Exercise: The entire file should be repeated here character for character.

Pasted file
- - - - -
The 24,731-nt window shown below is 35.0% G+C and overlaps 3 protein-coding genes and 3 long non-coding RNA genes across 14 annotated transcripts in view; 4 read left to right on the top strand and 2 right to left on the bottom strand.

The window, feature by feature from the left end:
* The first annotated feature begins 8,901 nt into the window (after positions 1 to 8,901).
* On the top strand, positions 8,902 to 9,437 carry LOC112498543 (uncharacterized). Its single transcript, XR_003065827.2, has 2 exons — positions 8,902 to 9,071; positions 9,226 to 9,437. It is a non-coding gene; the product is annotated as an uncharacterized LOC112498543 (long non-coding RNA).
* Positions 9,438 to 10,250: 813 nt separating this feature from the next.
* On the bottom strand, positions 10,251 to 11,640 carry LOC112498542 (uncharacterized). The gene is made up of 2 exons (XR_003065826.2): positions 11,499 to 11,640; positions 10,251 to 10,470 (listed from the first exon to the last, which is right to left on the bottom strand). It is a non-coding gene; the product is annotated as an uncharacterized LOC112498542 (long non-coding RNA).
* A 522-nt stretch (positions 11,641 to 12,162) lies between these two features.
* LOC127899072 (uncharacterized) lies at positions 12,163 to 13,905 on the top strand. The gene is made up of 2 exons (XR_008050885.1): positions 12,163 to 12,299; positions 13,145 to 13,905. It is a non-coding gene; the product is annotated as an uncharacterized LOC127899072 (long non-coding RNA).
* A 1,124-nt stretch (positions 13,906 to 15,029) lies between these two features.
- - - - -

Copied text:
The 24,731-nt window shown below is 35.0% G+C and overlaps 3 protein-coding genes and 3 long non-coding RNA genes across 14 annotated transcripts in view; 4 read left to right on the top strand and 2 right to left on the bottom strand.

The window, feature by feature from the left end:
* The first annotated feature begins 8,901 nt into the window (after positions 1 to 8,901).
* On the top strand, positions 8,902 to 9,437 carry LOC112498543 (uncharacterized). Its single transcript, XR_003065827.2, has 2 exons — positions 8,902 to 9,071; positions 9,226 to 9,437. It is a non-coding gene; the product is annotated as an uncharacterized LOC112498543 (long non-coding RNA).
* Positions 9,438 to 10,250: 813 nt separating this feature from the next.
* On the bottom strand, positions 10,251 to 11,640 carry LOC112498542 (uncharacterized). The gene is made up of 2 exons (XR_003065826.2): positions 11,499 to 11,640; positions 10,251 to 10,470 (listed from the first exon to the last, which is right to left on the bottom strand). It is a non-coding gene; the product is annotated as an uncharacterized LOC112498542 (long non-coding RNA).
* A 522-nt stretch (positions 11,641 to 12,162) lies between these two features.
* LOC127899072 (uncharacterized) lies at positions 12,163 to 13,905 on the top strand. The gene is made up of 2 exons (XR_008050885.1): positions 12,163 to 12,299; positions 13,145 to 13,905. It is a non-coding gene; the product is annotated as an uncharacterized LOC127899072 (long non-coding RNA).
* A 1,124-nt stretch (positions 13,906 to 15,029) lies between these two features.